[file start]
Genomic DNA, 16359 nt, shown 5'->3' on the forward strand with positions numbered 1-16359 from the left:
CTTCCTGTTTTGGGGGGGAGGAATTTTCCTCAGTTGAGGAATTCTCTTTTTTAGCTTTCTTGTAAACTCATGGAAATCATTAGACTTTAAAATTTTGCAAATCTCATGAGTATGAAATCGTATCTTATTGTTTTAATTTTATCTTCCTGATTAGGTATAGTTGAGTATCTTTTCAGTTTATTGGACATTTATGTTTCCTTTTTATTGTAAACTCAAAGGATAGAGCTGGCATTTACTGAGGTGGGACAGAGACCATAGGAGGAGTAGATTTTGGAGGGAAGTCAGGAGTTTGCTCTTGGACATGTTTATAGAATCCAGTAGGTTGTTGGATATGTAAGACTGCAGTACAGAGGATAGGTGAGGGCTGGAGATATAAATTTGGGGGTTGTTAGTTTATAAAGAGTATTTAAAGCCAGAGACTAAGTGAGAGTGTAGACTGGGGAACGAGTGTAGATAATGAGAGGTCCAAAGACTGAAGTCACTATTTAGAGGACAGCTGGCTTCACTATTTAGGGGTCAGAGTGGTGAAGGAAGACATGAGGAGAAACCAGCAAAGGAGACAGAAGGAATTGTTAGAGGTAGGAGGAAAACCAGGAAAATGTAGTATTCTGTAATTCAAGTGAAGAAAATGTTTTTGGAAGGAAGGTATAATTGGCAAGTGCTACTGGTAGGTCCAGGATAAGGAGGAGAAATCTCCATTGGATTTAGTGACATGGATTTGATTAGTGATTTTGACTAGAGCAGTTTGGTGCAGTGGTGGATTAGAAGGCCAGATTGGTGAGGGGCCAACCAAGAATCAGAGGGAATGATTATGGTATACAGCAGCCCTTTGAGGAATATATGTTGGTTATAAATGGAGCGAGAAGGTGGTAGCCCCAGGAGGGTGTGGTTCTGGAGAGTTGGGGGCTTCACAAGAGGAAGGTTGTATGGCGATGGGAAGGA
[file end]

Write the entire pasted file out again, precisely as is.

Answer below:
Genomic DNA, 16359 nt, shown 5'->3' on the forward strand with positions numbered 1-16359 from the left:
CTTCCTGTTTTGGGGGGGAGGAATTTTCCTCAGTTGAGGAATTCTCTTTTTTAGCTTTCTTGTAAACTCATGGAAATCATTAGACTTTAAAATTTTGCAAATCTCATGAGTATGAAATCGTATCTTATTGTTTTAATTTTATCTTCCTGATTAGGTATAGTTGAGTATCTTTTCAGTTTATTGGACATTTATGTTTCCTTTTTATTGTAAACTCAAAGGATAGAGCTGGCATTTACTGAGGTGGGACAGAGACCATAGGAGGAGTAGATTTTGGAGGGAAGTCAGGAGTTTGCTCTTGGACATGTTTATAGAATCCAGTAGGTTGTTGGATATGTAAGACTGCAGTACAGAGGATAGGTGAGGGCTGGAGATATAAATTTGGGGGTTGTTAGTTTATAAAGAGTATTTAAAGCCAGAGACTAAGTGAGAGTGTAGACTGGGGAACGAGTGTAGATAATGAGAGGTCCAAAGACTGAAGTCACTATTTAGAGGACAGCTGGCTTCACTATTTAGGGGTCAGAGTGGTGAAGGAAGACATGAGGAGAAACCAGCAAAGGAGACAGAAGGAATTGTTAGAGGTAGGAGGAAAACCAGGAAAATGTAGTATTCTGTAATTCAAGTGAAGAAAATGTTTTTGGAAGGAAGGTATAATTGGCAAGTGCTACTGGTAGGTCCAGGATAAGGAGGAGAAATCTCCATTGGATTTAGTGACATGGATTTGATTAGTGATTTTGACTAGAGCAGTTTGGTGCAGTGGTGGATTAGAAGGCCAGATTGGTGAGGGGCCAACCAAGAATCAGAGGGAATGATTATGGTATACAGCAGCCCTTTGAGGAATATATGTTGGTTATAAATGGAGCGAGAAGGTGGTAGCCCCAGGAGGGTGTGGTTCTGGAGAGTTGGGGGCTTCACAAGAGGAAGGTTGTATGGCGATGGGAAGGA